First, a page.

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I am doing some computations inside a double forEach Loop something like this:


        /* some complex computations with asynchronous callbacks  */        



Is there a way for the Loop to finish first before doing the someFunctionHere( ) function? or any way that the program will know if the Loop is finish before continuing to someFunctionHere( ) ...

I may be missing some forums but the ones I found did not helped me of what I want to achieve and by the way I am doing this in NodeJS , also I am asking if there are existing libraries that can make this happen.

I forgot to Add this up or should this be an another question?

Is there a way to do the iteration synchronously that it will only proceed to the next iteration once the current iteration is done? (Sorry for this)

Thanks for any help...

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Yes, it's basically 100% guaranteed that "someFunctionHere" will be called before the asynchronous operations are finished. –  Pointy Mar 1 '13 at 16:15
Regarding your edit: Golo's answer shows how you can use async.js to do what you want. (I believe that Clumpy.js can also be used for this.) My answer shows how you can "roll your own" solution if, for some reason, you cannot (or simply do not want to) use third-party libraries. –  Ted Hopp Mar 1 '13 at 21:18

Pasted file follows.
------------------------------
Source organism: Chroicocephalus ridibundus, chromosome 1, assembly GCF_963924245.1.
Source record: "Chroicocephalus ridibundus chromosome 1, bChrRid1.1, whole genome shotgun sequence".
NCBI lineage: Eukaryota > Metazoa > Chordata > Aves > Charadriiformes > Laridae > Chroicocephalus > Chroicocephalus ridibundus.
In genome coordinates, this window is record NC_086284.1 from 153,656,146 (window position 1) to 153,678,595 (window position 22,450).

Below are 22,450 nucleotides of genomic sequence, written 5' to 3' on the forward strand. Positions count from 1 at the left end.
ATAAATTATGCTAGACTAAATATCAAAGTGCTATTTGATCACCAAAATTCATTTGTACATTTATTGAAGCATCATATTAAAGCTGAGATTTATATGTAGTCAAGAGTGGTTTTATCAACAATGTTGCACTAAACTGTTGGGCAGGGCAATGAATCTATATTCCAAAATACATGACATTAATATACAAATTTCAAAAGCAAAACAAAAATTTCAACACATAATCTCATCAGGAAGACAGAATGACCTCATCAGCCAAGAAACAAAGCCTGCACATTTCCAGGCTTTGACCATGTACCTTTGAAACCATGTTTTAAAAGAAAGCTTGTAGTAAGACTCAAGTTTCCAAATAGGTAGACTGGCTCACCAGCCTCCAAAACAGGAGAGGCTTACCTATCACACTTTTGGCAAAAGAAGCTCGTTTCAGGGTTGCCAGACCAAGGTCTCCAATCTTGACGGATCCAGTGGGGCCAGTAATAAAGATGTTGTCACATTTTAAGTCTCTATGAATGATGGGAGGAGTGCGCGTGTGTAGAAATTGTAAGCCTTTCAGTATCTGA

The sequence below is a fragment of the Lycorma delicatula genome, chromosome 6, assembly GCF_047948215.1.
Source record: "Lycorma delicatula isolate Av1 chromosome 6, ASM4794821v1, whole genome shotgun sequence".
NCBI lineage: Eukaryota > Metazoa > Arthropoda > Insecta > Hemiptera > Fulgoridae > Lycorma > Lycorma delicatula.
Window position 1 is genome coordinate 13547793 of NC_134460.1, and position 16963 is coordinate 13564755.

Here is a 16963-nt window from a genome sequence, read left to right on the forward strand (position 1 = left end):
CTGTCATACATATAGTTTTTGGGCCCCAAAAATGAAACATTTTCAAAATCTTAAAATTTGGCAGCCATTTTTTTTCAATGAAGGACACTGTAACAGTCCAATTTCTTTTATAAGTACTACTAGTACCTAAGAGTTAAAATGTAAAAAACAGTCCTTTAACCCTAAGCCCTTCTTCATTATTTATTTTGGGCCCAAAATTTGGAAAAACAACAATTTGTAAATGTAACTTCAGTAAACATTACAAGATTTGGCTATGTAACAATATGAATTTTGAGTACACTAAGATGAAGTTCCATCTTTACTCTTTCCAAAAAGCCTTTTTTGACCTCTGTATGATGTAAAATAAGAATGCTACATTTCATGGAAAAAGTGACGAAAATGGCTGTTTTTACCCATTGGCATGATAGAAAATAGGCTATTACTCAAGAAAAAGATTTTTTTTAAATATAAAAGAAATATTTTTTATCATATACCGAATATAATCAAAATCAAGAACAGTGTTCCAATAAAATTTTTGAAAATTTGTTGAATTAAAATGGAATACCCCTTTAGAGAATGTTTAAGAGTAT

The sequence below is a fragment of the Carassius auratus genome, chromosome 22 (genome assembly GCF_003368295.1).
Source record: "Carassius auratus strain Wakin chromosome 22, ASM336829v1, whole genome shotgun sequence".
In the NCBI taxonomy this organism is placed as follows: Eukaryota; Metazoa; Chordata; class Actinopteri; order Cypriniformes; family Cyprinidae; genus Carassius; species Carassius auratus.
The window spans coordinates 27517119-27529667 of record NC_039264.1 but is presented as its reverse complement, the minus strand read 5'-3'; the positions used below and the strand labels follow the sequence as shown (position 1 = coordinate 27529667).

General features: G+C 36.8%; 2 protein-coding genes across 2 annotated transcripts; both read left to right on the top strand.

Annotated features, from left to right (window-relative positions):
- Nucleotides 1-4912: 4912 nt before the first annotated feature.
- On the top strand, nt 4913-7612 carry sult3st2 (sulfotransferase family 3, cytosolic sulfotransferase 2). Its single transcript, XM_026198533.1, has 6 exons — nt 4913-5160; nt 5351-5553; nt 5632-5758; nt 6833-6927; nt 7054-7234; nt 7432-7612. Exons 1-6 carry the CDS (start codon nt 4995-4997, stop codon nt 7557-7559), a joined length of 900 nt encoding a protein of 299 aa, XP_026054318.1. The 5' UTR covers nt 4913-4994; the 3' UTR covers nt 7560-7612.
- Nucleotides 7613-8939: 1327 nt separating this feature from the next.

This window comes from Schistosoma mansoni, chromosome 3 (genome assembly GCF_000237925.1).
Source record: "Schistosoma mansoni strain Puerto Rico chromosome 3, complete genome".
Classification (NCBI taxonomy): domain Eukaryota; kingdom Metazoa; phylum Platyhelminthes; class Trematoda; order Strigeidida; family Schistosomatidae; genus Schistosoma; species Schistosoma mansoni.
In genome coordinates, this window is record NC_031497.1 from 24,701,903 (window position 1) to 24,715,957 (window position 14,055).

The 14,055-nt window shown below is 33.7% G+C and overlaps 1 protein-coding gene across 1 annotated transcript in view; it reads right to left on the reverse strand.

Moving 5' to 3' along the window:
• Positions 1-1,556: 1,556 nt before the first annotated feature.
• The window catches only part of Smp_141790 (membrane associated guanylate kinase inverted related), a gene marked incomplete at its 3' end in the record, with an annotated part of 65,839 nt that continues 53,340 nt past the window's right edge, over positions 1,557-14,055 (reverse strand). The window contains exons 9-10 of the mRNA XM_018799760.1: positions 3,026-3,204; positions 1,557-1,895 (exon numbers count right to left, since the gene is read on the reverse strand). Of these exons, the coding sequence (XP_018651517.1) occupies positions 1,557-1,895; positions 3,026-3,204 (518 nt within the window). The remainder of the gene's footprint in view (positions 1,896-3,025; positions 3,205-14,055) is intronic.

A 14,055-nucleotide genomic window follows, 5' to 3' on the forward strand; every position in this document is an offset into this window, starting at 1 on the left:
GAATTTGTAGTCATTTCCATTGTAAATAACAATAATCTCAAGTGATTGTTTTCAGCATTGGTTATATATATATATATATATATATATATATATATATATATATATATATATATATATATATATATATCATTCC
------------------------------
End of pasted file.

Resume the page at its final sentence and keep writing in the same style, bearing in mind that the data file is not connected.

I have done the above problem using async.forEach() but it messed up my database since iterations are not called one iteration at a time(or if the iterations are done synchronously I might have a logical error in the code), so Golo's answer might do the same thing as I have done in asyn.forEach(), I mean from the term 'async' do iterations are not done synchronously? –  Arjay Mar 2 '13 at 0:24
Or it could be done one at a time but does not wait for the current iteration to finish before proceeding to the next iteration, am I right? –  Arjay Mar 2 '13 at 0:36

2 Answers 2

up vote 10 down vote accepted

Take a look at async.js, and especially its control flow statements, such as each whilst and until.

Using async.js you can get what you want to have.

In your actual situation what you want is the each function (which has formerly been known as forEach), respectively the eachSeries function which does not run the single iterations in parallel, but in serial (see the documentation for eachSeries for details).

To provide an example:

async.eachSeries([ 2, 3, 5, 7, 11 ], function (prime, callback) {
  callback(); // Alternatively: callback(new Error());
}, function (err) {
  if (err) { throw err; }
  console.log('Well done :-)!');

This will iterate over the array of prime numbers and print them in the correct order, one after each other, and finally print out Well done :-)!.

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Thanks for this one , but using the async library is not an option , I mean each iteration in the loop should really be synchronous since it is doing intensive db operations that it should only be one iteration at a time and I forgot to put this in the question also sorry for that –  Arjay Mar 1 '13 at 18:30
The sample exactly shows this behavior: Each iteration within the loop runs synchronous. It's perfectly serialized. –  Golo Roden Mar 1 '13 at 20:02